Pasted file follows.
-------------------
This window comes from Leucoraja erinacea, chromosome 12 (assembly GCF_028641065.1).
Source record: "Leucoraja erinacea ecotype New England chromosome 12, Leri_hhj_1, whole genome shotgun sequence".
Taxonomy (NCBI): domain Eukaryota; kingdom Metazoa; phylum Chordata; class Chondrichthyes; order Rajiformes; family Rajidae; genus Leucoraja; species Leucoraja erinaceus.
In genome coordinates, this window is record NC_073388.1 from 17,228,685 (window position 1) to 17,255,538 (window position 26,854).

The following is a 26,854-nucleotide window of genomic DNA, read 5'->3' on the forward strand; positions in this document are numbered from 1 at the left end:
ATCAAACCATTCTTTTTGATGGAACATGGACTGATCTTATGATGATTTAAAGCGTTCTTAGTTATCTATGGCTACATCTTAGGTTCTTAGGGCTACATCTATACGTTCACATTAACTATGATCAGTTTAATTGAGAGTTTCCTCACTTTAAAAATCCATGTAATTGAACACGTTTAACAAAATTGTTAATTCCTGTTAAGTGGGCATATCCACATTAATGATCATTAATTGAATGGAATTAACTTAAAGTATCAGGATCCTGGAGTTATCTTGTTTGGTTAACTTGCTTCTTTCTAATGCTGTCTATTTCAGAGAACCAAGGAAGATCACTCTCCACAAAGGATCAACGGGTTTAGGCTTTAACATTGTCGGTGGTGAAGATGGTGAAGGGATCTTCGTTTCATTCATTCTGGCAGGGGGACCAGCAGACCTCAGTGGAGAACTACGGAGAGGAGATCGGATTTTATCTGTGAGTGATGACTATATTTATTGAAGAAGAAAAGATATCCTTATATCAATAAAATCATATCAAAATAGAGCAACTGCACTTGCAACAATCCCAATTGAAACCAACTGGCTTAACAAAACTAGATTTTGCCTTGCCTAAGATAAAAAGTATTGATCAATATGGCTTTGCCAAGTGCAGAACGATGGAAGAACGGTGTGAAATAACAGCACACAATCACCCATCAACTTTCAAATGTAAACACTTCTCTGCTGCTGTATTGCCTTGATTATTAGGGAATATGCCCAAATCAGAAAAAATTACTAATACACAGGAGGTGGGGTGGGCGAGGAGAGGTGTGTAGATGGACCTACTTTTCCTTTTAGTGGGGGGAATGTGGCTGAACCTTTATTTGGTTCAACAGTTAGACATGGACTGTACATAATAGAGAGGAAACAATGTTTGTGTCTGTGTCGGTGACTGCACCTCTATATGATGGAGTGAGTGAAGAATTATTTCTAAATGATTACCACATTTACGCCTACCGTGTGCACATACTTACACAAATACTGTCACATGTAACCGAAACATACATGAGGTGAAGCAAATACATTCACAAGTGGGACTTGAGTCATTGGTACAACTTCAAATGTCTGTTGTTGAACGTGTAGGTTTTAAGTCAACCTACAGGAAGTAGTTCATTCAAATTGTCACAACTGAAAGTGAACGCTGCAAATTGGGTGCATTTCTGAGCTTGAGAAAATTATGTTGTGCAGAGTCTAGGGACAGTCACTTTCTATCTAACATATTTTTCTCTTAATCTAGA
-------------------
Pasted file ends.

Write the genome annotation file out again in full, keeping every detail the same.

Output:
This window comes from Leucoraja erinacea, chromosome 12 (assembly GCF_028641065.1).
Source record: "Leucoraja erinacea ecotype New England chromosome 12, Leri_hhj_1, whole genome shotgun sequence".
Taxonomy (NCBI): domain Eukaryota; kingdom Metazoa; phylum Chordata; class Chondrichthyes; order Rajiformes; family Rajidae; genus Leucoraja; species Leucoraja erinaceus.
In genome coordinates, this window is record NC_073388.1 from 17,228,685 (window position 1) to 17,255,538 (window position 26,854).

The following is a 26,854-nucleotide window of genomic DNA, read 5'->3' on the forward strand; positions in this document are numbered from 1 at the left end:
ATCAAACCATTCTTTTTGATGGAACATGGACTGATCTTATGATGATTTAAAGCGTTCTTAGTTATCTATGGCTACATCTTAGGTTCTTAGGGCTACATCTATACGTTCACATTAACTATGATCAGTTTAATTGAGAGTTTCCTCACTTTAAAAATCCATGTAATTGAACACGTTTAACAAAATTGTTAATTCCTGTTAAGTGGGCATATCCACATTAATGATCATTAATTGAATGGAATTAACTTAAAGTATCAGGATCCTGGAGTTATCTTGTTTGGTTAACTTGCTTCTTTCTAATGCTGTCTATTTCAGAGAACCAAGGAAGATCACTCTCCACAAAGGATCAACGGGTTTAGGCTTTAACATTGTCGGTGGTGAAGATGGTGAAGGGATCTTCGTTTCATTCATTCTGGCAGGGGGACCAGCAGACCTCAGTGGAGAACTACGGAGAGGAGATCGGATTTTATCTGTGAGTGATGACTATATTTATTGAAGAAGAAAAGATATCCTTATATCAATAAAATCATATCAAAATAGAGCAACTGCACTTGCAACAATCCCAATTGAAACCAACTGGCTTAACAAAACTAGATTTTGCCTTGCCTAAGATAAAAAGTATTGATCAATATGGCTTTGCCAAGTGCAGAACGATGGAAGAACGGTGTGAAATAACAGCACACAATCACCCATCAACTTTCAAATGTAAACACTTCTCTGCTGCTGTATTGCCTTGATTATTAGGGAATATGCCCAAATCAGAAAAAATTACTAATACACAGGAGGTGGGGTGGGCGAGGAGAGGTGTGTAGATGGACCTACTTTTCCTTTTAGTGGGGGGAATGTGGCTGAACCTTTATTTGGTTCAACAGTTAGACATGGACTGTACATAATAGAGAGGAAACAATGTTTGTGTCTGTGTCGGTGACTGCACCTCTATATGATGGAGTGAGTGAAGAATTATTTCTAAATGATTACCACATTTACGCCTACCGTGTGCACATACTTACACAAATACTGTCACATGTAACCGAAACATACATGAGGTGAAGCAAATACATTCACAAGTGGGACTTGAGTCATTGGTACAACTTCAAATGTCTGTTGTTGAACGTGTAGGTTTTAAGTCAACCTACAGGAAGTAGTTCATTCAAATTGTCACAACTGAAAGTGAACGCTGCAAATTGGGTGCATTTCTGAGCTTGAGAAAATTATGTTGTGCAGAGTCTAGGGACAGTCACTTTCTATCTAACATATTTTTCTCTTAATCTAGA